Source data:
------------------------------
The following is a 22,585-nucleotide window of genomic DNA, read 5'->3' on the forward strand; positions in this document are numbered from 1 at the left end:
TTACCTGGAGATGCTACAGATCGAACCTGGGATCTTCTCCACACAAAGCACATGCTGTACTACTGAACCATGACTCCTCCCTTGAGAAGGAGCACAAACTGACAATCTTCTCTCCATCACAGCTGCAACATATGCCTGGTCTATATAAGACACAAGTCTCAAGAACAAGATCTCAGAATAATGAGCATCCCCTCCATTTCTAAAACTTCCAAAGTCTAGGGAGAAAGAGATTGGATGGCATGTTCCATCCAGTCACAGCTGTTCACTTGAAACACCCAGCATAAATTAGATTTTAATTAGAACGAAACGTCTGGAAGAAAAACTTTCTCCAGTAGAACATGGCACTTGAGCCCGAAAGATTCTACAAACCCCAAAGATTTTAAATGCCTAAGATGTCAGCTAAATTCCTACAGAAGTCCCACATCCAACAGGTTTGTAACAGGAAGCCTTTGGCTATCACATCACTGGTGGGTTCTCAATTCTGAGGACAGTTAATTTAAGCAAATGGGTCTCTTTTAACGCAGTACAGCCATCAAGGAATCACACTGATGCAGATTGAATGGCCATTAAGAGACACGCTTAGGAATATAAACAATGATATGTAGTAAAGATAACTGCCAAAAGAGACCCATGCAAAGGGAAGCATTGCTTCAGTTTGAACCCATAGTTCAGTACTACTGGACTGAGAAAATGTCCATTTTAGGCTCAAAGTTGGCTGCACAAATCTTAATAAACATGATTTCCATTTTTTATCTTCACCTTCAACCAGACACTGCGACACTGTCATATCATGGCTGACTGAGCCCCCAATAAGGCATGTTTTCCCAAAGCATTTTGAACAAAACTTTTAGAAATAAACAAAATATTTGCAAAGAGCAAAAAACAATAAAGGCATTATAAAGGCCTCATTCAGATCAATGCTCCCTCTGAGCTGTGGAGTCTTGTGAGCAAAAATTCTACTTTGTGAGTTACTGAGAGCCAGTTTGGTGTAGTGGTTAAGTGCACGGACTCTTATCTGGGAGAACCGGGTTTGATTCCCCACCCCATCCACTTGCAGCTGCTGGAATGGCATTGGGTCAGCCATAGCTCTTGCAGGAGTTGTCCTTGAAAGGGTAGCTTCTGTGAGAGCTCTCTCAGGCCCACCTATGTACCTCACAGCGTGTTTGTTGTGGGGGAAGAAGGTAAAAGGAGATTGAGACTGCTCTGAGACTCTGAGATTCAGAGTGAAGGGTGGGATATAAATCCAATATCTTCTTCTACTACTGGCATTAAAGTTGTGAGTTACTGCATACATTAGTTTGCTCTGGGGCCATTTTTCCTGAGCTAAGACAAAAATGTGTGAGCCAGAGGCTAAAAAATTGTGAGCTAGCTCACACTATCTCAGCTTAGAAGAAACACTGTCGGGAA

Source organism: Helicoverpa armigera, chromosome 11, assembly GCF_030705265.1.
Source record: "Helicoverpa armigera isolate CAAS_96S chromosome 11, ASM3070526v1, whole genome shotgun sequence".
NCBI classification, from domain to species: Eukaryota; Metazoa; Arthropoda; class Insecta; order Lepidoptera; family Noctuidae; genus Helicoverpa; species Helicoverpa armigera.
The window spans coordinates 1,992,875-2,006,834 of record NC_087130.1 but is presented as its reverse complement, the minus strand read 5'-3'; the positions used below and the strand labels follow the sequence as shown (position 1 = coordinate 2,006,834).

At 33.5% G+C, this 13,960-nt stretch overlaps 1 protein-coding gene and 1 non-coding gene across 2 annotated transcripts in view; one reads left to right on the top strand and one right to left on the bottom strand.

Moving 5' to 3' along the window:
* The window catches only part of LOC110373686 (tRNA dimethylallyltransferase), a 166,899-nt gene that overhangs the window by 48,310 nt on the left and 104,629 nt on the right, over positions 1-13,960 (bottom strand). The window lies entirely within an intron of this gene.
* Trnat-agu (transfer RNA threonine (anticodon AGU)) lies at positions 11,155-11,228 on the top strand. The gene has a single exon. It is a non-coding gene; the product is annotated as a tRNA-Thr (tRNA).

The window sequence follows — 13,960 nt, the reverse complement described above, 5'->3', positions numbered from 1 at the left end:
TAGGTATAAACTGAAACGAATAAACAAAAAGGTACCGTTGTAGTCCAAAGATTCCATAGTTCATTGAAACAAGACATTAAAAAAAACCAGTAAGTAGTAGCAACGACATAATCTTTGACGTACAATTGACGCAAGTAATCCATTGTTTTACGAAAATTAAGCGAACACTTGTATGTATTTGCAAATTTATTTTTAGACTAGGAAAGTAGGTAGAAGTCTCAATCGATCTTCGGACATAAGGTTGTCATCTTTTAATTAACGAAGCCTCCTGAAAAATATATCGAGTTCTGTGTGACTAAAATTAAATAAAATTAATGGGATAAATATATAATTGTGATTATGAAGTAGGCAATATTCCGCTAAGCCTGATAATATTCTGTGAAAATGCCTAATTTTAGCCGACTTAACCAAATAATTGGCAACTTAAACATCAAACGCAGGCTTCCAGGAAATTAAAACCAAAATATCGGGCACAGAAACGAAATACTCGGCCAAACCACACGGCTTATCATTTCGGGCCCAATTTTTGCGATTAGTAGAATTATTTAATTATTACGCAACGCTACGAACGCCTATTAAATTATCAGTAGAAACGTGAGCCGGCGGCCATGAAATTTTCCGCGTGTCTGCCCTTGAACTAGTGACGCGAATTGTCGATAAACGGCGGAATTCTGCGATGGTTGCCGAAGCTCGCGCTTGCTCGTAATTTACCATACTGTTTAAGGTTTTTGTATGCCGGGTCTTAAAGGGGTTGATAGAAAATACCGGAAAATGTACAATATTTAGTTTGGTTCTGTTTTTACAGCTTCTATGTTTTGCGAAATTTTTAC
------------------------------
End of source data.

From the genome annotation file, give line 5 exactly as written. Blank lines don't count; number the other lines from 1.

NCBI classification, from domain to species: Eukaryota; Metazoa; Arthropoda; class Insecta; order Lepidoptera; family Noctuidae; genus Helicoverpa; species Helicoverpa armigera.